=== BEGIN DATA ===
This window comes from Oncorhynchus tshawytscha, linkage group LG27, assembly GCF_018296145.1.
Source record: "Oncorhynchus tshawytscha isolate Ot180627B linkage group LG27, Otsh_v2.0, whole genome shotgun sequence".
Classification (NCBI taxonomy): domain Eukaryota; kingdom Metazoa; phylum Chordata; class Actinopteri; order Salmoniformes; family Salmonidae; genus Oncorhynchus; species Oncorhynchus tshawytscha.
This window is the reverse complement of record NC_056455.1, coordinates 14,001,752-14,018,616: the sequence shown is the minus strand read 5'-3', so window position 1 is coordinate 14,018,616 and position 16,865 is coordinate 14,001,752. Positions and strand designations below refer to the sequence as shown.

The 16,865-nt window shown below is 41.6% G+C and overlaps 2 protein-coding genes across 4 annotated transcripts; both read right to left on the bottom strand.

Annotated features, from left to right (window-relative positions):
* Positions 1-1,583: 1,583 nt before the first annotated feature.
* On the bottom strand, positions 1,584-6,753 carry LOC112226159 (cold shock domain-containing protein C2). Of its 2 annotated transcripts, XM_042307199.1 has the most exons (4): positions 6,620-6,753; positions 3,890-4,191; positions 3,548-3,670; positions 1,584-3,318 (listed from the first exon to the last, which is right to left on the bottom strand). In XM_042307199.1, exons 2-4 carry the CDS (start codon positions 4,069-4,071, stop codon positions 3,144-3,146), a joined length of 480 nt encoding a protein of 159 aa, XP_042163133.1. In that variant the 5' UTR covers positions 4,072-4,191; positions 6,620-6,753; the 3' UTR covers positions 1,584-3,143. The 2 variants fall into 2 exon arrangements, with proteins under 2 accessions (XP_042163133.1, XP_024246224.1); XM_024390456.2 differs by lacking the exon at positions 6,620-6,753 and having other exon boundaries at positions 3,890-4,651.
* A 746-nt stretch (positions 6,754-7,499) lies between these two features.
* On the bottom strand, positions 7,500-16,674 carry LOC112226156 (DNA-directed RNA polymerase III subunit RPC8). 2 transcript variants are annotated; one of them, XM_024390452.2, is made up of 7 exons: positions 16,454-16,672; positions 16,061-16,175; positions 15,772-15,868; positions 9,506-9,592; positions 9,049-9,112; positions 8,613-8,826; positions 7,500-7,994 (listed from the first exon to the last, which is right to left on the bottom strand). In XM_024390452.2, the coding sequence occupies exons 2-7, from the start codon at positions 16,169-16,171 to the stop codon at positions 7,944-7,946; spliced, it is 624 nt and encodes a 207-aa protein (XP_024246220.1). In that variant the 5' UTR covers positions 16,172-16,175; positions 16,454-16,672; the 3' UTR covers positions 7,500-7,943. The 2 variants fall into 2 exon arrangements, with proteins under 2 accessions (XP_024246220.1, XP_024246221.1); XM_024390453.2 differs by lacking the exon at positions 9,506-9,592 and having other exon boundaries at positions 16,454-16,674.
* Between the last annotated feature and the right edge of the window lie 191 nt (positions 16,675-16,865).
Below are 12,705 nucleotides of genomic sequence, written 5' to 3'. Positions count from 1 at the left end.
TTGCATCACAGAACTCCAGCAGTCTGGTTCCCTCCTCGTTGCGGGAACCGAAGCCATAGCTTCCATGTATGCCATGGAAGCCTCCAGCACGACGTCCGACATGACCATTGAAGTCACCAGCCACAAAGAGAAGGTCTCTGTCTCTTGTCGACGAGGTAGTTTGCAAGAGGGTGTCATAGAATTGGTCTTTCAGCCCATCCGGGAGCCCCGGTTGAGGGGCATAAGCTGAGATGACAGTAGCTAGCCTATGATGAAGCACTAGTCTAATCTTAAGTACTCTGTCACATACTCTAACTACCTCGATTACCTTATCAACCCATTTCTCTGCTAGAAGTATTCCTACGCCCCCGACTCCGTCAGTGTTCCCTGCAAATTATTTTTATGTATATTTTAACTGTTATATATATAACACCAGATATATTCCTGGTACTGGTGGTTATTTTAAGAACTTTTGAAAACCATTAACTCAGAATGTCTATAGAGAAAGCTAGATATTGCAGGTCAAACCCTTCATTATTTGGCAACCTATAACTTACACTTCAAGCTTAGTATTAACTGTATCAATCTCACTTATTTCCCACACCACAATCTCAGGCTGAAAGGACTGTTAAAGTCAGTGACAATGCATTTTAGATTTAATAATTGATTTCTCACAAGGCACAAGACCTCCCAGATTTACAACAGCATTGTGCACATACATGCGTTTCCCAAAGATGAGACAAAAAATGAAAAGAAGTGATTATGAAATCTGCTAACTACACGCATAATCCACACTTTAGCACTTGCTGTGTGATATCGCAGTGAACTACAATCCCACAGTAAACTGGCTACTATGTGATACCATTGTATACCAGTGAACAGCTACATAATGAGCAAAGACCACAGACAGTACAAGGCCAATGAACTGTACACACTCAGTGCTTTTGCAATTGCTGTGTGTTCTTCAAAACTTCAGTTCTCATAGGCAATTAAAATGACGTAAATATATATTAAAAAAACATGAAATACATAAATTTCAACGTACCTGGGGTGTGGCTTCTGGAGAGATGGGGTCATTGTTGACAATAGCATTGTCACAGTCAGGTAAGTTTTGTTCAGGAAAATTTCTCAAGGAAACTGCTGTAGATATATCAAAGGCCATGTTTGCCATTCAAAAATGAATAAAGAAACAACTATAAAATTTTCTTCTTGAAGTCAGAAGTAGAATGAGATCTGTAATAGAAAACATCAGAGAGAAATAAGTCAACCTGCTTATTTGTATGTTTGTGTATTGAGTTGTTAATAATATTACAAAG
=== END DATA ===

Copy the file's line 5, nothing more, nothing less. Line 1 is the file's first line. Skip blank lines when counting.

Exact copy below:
The 16,865-nt window shown below is 41.6% G+C and overlaps 2 protein-coding genes across 4 annotated transcripts; both read right to left on the bottom strand.